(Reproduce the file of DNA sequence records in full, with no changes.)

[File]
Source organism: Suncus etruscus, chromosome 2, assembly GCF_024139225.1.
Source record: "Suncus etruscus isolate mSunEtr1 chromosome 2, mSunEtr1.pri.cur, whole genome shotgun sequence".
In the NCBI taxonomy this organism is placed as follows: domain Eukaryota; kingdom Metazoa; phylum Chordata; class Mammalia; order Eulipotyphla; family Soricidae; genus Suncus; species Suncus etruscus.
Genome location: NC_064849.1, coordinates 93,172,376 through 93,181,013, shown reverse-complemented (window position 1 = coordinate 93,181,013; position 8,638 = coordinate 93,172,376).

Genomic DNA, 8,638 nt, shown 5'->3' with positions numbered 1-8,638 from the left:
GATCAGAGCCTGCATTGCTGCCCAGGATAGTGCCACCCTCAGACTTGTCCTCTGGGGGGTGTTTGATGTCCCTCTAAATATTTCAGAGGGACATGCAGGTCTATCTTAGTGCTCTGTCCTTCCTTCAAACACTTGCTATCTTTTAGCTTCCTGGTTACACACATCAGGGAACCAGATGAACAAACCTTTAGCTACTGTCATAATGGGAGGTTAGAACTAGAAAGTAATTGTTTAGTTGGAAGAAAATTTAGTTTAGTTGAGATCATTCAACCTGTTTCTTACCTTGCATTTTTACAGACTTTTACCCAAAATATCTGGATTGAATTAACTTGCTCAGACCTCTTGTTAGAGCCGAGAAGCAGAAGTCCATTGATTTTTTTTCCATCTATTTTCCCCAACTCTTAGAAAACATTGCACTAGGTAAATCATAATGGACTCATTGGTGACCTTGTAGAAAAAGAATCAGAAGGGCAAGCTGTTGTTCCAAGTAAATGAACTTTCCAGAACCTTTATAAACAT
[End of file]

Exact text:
Source organism: Suncus etruscus, chromosome 2, assembly GCF_024139225.1.
Source record: "Suncus etruscus isolate mSunEtr1 chromosome 2, mSunEtr1.pri.cur, whole genome shotgun sequence".
In the NCBI taxonomy this organism is placed as follows: domain Eukaryota; kingdom Metazoa; phylum Chordata; class Mammalia; order Eulipotyphla; family Soricidae; genus Suncus; species Suncus etruscus.
Genome location: NC_064849.1, coordinates 93,172,376 through 93,181,013, shown reverse-complemented (window position 1 = coordinate 93,181,013; position 8,638 = coordinate 93,172,376).

Genomic DNA, 8,638 nt, shown 5'->3' with positions numbered 1-8,638 from the left:
GATCAGAGCCTGCATTGCTGCCCAGGATAGTGCCACCCTCAGACTTGTCCTCTGGGGGGTGTTTGATGTCCCTCTAAATATTTCAGAGGGACATGCAGGTCTATCTTAGTGCTCTGTCCTTCCTTCAAACACTTGCTATCTTTTAGCTTCCTGGTTACACACATCAGGGAACCAGATGAACAAACCTTTAGCTACTGTCATAATGGGAGGTTAGAACTAGAAAGTAATTGTTTAGTTGGAAGAAAATTTAGTTTAGTTGAGATCATTCAACCTGTTTCTTACCTTGCATTTTTACAGACTTTTACCCAAAATATCTGGATTGAATTAACTTGCTCAGACCTCTTGTTAGAGCCGAGAAGCAGAAGTCCATTGATTTTTTTTCCATCTATTTTCCCCAACTCTTAGAAAACATTGCACTAGGTAAATCATAATGGACTCATTGGTGACCTTGTAGAAAAAGAATCAGAAGGGCAAGCTGTTGTTCCAAGTAAATGAACTTTCCAGAACCTTTATAAACAT